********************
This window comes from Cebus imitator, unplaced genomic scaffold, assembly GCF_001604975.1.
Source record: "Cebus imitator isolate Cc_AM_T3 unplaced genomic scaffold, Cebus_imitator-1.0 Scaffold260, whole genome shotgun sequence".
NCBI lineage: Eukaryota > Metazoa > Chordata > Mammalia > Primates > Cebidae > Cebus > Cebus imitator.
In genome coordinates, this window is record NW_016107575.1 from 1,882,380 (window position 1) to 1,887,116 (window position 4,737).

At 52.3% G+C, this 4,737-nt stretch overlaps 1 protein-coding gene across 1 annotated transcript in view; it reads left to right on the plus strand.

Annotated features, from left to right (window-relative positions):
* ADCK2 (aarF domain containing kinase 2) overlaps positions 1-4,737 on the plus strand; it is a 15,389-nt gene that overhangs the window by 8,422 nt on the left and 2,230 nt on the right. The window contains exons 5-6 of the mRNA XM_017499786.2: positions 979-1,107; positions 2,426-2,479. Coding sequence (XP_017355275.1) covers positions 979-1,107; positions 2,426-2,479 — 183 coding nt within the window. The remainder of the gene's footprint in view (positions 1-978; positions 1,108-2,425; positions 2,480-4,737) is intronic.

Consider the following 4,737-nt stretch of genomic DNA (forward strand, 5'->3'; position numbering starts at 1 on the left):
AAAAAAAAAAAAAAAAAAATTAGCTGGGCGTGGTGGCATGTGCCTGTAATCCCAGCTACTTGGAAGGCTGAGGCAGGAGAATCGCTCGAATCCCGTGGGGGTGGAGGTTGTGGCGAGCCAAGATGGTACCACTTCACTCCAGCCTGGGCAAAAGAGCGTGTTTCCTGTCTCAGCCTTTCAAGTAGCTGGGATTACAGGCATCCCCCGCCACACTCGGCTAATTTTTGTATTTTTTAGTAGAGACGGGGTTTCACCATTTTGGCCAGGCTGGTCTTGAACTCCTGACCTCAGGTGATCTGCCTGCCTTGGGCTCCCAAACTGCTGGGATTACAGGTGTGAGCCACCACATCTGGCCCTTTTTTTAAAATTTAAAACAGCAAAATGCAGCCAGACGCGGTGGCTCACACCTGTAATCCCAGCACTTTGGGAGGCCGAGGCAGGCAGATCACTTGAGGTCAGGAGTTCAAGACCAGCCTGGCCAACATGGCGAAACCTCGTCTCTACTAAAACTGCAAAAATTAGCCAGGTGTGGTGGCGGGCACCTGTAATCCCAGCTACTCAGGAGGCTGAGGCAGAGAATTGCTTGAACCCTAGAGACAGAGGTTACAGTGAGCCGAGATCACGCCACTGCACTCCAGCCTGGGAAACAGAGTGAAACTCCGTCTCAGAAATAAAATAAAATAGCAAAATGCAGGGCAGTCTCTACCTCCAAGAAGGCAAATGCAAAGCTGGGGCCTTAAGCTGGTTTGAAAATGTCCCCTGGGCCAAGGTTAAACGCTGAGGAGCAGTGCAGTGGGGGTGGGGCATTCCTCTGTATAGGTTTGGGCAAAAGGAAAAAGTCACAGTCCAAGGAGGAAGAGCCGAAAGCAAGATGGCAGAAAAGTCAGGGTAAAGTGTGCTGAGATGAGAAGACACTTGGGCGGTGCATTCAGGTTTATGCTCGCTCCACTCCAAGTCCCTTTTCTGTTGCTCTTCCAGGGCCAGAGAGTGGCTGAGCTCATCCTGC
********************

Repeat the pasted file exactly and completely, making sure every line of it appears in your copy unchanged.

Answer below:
This window comes from Cebus imitator, unplaced genomic scaffold, assembly GCF_001604975.1.
Source record: "Cebus imitator isolate Cc_AM_T3 unplaced genomic scaffold, Cebus_imitator-1.0 Scaffold260, whole genome shotgun sequence".
NCBI lineage: Eukaryota > Metazoa > Chordata > Mammalia > Primates > Cebidae > Cebus > Cebus imitator.
In genome coordinates, this window is record NW_016107575.1 from 1,882,380 (window position 1) to 1,887,116 (window position 4,737).

At 52.3% G+C, this 4,737-nt stretch overlaps 1 protein-coding gene across 1 annotated transcript in view; it reads left to right on the plus strand.

Annotated features, from left to right (window-relative positions):
* ADCK2 (aarF domain containing kinase 2) overlaps positions 1-4,737 on the plus strand; it is a 15,389-nt gene that overhangs the window by 8,422 nt on the left and 2,230 nt on the right. The window contains exons 5-6 of the mRNA XM_017499786.2: positions 979-1,107; positions 2,426-2,479. Coding sequence (XP_017355275.1) covers positions 979-1,107; positions 2,426-2,479 — 183 coding nt within the window. The remainder of the gene's footprint in view (positions 1-978; positions 1,108-2,425; positions 2,480-4,737) is intronic.

Consider the following 4,737-nt stretch of genomic DNA (forward strand, 5'->3'; position numbering starts at 1 on the left):
AAAAAAAAAAAAAAAAAAATTAGCTGGGCGTGGTGGCATGTGCCTGTAATCCCAGCTACTTGGAAGGCTGAGGCAGGAGAATCGCTCGAATCCCGTGGGGGTGGAGGTTGTGGCGAGCCAAGATGGTACCACTTCACTCCAGCCTGGGCAAAAGAGCGTGTTTCCTGTCTCAGCCTTTCAAGTAGCTGGGATTACAGGCATCCCCCGCCACACTCGGCTAATTTTTGTATTTTTTAGTAGAGACGGGGTTTCACCATTTTGGCCAGGCTGGTCTTGAACTCCTGACCTCAGGTGATCTGCCTGCCTTGGGCTCCCAAACTGCTGGGATTACAGGTGTGAGCCACCACATCTGGCCCTTTTTTTAAAATTTAAAACAGCAAAATGCAGCCAGACGCGGTGGCTCACACCTGTAATCCCAGCACTTTGGGAGGCCGAGGCAGGCAGATCACTTGAGGTCAGGAGTTCAAGACCAGCCTGGCCAACATGGCGAAACCTCGTCTCTACTAAAACTGCAAAAATTAGCCAGGTGTGGTGGCGGGCACCTGTAATCCCAGCTACTCAGGAGGCTGAGGCAGAGAATTGCTTGAACCCTAGAGACAGAGGTTACAGTGAGCCGAGATCACGCCACTGCACTCCAGCCTGGGAAACAGAGTGAAACTCCGTCTCAGAAATAAAATAAAATAGCAAAATGCAGGGCAGTCTCTACCTCCAAGAAGGCAAATGCAAAGCTGGGGCCTTAAGCTGGTTTGAAAATGTCCCCTGGGCCAAGGTTAAACGCTGAGGAGCAGTGCAGTGGGGGTGGGGCATTCCTCTGTATAGGTTTGGGCAAAAGGAAAAAGTCACAGTCCAAGGAGGAAGAGCCGAAAGCAAGATGGCAGAAAAGTCAGGGTAAAGTGTGCTGAGATGAGAAGACACTTGGGCGGTGCATTCAGGTTTATGCTCGCTCCACTCCAAGTCCCTTTTCTGTTGCTCTTCCAGGGCCAGAGAGTGGCTGAGCTCATCCTGC